Recent studies suggest that the gradual warming of the oceans brought about by increasing greenhouse gases will result in more powerful hurricanes. That hardly seems unlikely, granted that hotter water means more energy is available to power up storms; but even if global warming doesn’t result in Hurricane Gimel bearing down on Biloxi one fine autumn morning, the enormous increase in the population of people living in areas subject to catastrophic floods guarantees that the next century will be the golden age of (semi-)natural disasters. As Mike Davis points out in his incredibly depressing book, Planet of Slums, “With the majority of the world’s urban population now concentrated on or near active tectonic plate margins, especially along Indian and Pacific Ocean littorals, several billion people are at risks from earthquakes, volcanoes, and tsunamis, as well as from storm surges and typhoons.” If Davis had been writing copy for CNN, he would have added, “Even worse, upper middle class Americans may not be able to buy flood insurance for their second homes along the Atlantic and Gulf Coasts…”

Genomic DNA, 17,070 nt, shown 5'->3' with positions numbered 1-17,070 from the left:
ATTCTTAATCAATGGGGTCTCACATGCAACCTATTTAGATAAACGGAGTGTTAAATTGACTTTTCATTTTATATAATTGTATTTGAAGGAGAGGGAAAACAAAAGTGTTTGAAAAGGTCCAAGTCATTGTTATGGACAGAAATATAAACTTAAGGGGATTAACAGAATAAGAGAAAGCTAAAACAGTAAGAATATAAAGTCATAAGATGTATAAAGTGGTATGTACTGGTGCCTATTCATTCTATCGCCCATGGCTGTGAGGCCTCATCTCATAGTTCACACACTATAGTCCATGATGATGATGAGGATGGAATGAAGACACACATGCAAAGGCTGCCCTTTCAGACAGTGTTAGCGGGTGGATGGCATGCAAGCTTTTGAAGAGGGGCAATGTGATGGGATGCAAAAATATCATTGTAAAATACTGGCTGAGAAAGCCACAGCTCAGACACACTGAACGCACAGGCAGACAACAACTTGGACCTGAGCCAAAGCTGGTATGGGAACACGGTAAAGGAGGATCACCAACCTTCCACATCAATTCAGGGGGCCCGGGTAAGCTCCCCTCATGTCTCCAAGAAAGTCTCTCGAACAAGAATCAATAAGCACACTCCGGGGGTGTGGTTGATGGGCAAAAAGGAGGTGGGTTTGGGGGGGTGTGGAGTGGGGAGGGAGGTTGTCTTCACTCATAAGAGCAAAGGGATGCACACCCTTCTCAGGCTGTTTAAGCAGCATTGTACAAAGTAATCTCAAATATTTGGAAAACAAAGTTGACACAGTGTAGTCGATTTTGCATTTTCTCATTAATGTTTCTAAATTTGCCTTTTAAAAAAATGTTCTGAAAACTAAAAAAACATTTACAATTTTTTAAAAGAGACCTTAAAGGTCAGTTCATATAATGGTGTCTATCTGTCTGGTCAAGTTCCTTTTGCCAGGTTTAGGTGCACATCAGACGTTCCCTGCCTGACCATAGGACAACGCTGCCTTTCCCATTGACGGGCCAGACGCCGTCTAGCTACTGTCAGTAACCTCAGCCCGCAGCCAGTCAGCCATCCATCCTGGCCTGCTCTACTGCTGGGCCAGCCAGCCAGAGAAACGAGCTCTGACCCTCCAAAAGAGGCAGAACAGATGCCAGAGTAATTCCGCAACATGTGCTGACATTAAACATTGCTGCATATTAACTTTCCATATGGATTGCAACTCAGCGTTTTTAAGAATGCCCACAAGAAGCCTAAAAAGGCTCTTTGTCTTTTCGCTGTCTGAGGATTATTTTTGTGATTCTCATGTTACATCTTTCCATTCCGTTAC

Speaking about reality’s irritating habit of letting more than one thing happen at once: it has been occasionally noticed that technological progress is proving far better at lowering the cost and increasing the performance of electronics than at supplying safe drinking water, affordable transportation, or decent health care. The inhabitants of the reeking slums of Mumbai may indeed be able to watch the irresistible advance of the ultimate tsunami on a HDTV, even if they have literally no place to go to deposit the bowel movements inspired by the brilliant visuals. What is less often noticed are the military implications of the unevenness of technological progress. I don’t know if SONY has a line of affordable IEDs in the works, but it’s a good bet that the wretched of the earth are going to be able to adapt the universally available consumer electronics to the work of vengeance. The presumption is that the Malthusian die back of the next hundred years will not discommode the First World very much because the poorer countries and peoples don’t have access to the means to so anything about it. Aside from the fact that the haves are vastly outnumbered by the have nots, it is far from clear that even the enormous investment in armaments of the U.S. can defeat the military potential of cheap electronics in the hands of sufficiently determined enemies. Does anybody know?